Paid in Oil - However, there is a problem with the deal because the bin Ladens want to pay for the weapons not with cash, but with oil, “just a tanker offshore,” according to Dietrich. This causes trouble as “a company like Heckler & Koch, they don’t want oil, they want money.” Dietrich is not aware of the source of funding for the purchases, but author Steve Coll will note, “The best available evidence suggests it probably came at least in part from the Saudi government,” because the bin Ladens are “working in concert with official Saudi policy” and “seem to fit inside a larger pattern.” This is a reference to the Al Yamamah arms deal (see Late 1985). [Coll, 2008, pp. 284-288]

Entity Tags: Osama bin Laden, Heckler & Koch, Salem bin Laden, Steve Coll, Thomas Dietrich

Timeline Tags: Complete 911 Timeline, War in Afghanistan

Osama bin Laden establishes the first training camp, known as Maasada—the Lion’s Den—especially for Arabs fighting in the Soviet-Afghan War. The camp is near the village of Jaji, close to the Pakistani border in eastern Afghanistan. Previously, the Arabs had been integrated with local Afghan forces, although there have been problems with the language barrier and the Arabs’ readiness for battle, which sometimes meant they were used as cannon fodder. A later account by author Lawrence Wright will say that Bin Laden sees the camp as the “first step toward the creation of an Arab legion that could wage war anywhere.”
The Camp - The equipment at the camp includes a bulldozer, Kalashnikov machine guns, mortars, some small anti-aircraft guns, and Chinese rockets (although there are no rocket launchers for them). Most of the people at the camp are Egyptians associated with Ayman al-Zawahiri, or young Saudis. The camp is only three kilometers from a Soviet base, meaning there is a serious danger it could be attacked and fall.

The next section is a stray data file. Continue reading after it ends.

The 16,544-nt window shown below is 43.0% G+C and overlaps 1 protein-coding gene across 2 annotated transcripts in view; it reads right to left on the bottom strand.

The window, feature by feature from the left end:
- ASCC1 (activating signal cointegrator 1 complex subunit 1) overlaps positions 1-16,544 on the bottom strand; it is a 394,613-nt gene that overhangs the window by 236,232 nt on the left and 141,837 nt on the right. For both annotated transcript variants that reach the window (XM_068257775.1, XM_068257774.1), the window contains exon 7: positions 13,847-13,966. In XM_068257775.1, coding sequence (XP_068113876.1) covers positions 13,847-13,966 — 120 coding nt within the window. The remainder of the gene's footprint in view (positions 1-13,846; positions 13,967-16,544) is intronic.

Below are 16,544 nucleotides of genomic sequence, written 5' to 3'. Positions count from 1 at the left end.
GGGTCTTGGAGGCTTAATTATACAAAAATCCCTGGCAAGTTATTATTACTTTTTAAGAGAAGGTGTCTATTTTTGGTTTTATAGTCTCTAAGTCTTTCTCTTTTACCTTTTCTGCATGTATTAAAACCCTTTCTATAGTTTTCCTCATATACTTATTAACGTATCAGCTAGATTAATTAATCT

Opposition from Azzam - However, the camp is opposed by bin Laden’s mentor, Abdullah Azzam, because he wants all the Muslims—both Arabs and Afghans—to work together, not a separate camp for Arabic speakers. In addition, Azzam thinks the camp is expensive and, given the guerrilla style of warfare in Afghanistan, impractical.
Construction Work - Bin Laden soon brings in construction vehicles to make the camp more easily defensible. Using equipment from his family firm, he builds seven hidden man-made caverns overlooking an important supply route from Pakistan. Some of the caves are a hundred yards long and twenty feet high, and serve as shelters, dormitories, hospitals, and arms dumps. [Wright, 2006, pp. 111-114]

Entity Tags: Abdullah Azzam, Osama bin Laden

Timeline Tags: Complete 911 Timeline, War in Afghanistan

The 1999 book The New Jackals by journalist Simon Reeve will report that in the early 1990s, bin Laden “was flitting between Saudi Arabia, Pakistan, London, and Sudan.” Reeve does not say who his sources are for this statement. [Reeve, 1999, pp. 156]
bullet Bin Laden had concluded an arms deal to purchase ground-to-air missiles for anti-Soviet fighters at the Dorchester Hotel in Central London in 1986 (see Mid-1986).
bullet Bin Laden allegedly visits the London mansion of Saudi billionaire Khalid bin Mahfouz around 1991 (see (1991)).
bullet Bin Laden allegedly travels to London and Manchester to meet GIA militants in 1994 (see 1994).
bullet One report claims bin Laden briefly lived in London in 1994 (see Early 1994).
bullet Similarly, the 1999 book Dollars for Terror by Richard Labeviere will claim, “According to several authorized sources, Osama bin Laden traveled many times to the British capital between 1995 and 1996, on his private jet.”
bullet The book will also point out that in February 1996, bin Laden was interviewed for the Arabic weekly al-Watan al-Arabi and the interview was held in the London house of Khalid al-Fawwaz, bin Laden’s de facto press secretary at the time (see Early 1994-September 23, 1998). [Labeviere, 1999, pp. 101]
bullet An interview with bin Laden will be published in the Egyptian weekly Rose Al Yusuf on June 17, 1996. The interview is said to have been conducted in London, but the exact date of the interview is not known. [Emerson, 2006, pp. 423]
bullet In a book first published in 1999, journalist John Cooley will say that bin Laden “seems to have avoided even clandestine trips [to London] from 1995.” [Cooley, 2002, pp. 63]
bullet Labeviere, however, will claim bin Laden was in London as late as the second half of 1996, and, “according to several Arab diplomatic sources, this trip was clearly under the protection of the British authorities.” [Labeviere, 1999, pp. 108]
After 9/11, some will report that bin Laden never traveled to any Western countries in his life. On the other hand, in 2005 a British cabinet official will state that in late 1995 bin Laden actually considered moving to London (see Late 1995).

Entity Tags: Khalid al-Fawwaz, Osama bin Laden

Timeline Tags: Complete 911 Timeline